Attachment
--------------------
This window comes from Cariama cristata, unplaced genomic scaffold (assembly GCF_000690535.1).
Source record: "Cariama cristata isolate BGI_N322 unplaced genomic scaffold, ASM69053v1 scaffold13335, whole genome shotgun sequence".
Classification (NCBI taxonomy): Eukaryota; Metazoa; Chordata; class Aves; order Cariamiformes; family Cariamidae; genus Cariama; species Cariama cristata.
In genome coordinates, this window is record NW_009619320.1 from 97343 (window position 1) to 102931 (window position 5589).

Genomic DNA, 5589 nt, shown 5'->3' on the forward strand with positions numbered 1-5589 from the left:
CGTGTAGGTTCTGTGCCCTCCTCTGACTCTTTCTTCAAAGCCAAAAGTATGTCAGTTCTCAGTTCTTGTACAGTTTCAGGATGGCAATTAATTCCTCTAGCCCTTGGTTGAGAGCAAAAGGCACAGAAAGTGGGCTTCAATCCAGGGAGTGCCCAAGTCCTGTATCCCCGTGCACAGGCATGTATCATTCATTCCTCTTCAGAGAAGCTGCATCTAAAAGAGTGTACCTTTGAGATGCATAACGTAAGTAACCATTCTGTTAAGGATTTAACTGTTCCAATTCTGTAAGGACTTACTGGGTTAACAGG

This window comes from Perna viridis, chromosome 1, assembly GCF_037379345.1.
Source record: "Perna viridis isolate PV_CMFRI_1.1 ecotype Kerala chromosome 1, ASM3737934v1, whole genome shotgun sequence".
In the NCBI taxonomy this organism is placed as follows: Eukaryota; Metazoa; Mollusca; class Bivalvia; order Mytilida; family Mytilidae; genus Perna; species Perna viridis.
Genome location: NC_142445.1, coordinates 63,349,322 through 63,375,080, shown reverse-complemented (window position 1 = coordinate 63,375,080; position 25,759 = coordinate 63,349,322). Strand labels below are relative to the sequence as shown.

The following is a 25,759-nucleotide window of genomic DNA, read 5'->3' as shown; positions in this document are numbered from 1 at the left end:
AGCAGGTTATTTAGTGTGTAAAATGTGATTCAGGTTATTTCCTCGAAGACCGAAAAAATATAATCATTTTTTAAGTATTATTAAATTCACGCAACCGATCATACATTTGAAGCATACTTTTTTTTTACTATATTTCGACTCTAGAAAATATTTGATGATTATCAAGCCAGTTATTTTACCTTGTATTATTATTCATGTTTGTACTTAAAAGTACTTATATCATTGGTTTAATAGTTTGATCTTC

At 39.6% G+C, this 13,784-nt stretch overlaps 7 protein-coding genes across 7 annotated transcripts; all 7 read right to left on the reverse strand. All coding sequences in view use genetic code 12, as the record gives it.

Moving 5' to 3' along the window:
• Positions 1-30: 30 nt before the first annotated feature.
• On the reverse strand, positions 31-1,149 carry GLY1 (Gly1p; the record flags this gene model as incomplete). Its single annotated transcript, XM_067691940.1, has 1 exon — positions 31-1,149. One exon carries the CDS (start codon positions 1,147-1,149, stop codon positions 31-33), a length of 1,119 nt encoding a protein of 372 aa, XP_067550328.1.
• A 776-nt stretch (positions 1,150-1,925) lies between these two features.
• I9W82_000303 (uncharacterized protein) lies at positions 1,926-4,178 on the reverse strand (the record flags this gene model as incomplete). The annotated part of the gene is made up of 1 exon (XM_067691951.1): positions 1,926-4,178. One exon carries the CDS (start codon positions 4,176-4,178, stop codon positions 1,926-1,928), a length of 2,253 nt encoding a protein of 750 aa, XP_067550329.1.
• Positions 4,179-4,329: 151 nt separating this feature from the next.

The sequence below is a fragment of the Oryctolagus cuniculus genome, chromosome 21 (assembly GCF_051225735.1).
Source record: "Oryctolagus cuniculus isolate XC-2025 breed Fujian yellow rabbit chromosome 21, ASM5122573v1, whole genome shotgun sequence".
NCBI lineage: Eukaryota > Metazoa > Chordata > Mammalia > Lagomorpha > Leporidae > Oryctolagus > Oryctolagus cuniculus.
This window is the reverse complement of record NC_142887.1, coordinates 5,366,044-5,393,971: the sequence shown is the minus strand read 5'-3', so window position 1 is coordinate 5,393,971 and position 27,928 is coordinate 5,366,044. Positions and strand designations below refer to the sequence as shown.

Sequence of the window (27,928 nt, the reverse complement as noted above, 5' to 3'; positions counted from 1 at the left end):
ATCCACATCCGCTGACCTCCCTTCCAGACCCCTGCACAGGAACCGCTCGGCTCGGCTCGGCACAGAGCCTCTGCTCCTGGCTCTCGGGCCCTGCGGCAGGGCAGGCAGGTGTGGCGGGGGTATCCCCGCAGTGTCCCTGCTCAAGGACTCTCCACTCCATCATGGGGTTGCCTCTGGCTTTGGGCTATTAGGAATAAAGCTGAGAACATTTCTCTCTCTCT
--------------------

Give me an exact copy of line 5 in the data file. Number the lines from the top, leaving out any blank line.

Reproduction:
Genomic DNA, 5589 nt, shown 5'->3' on the forward strand with positions numbered 1-5589 from the left: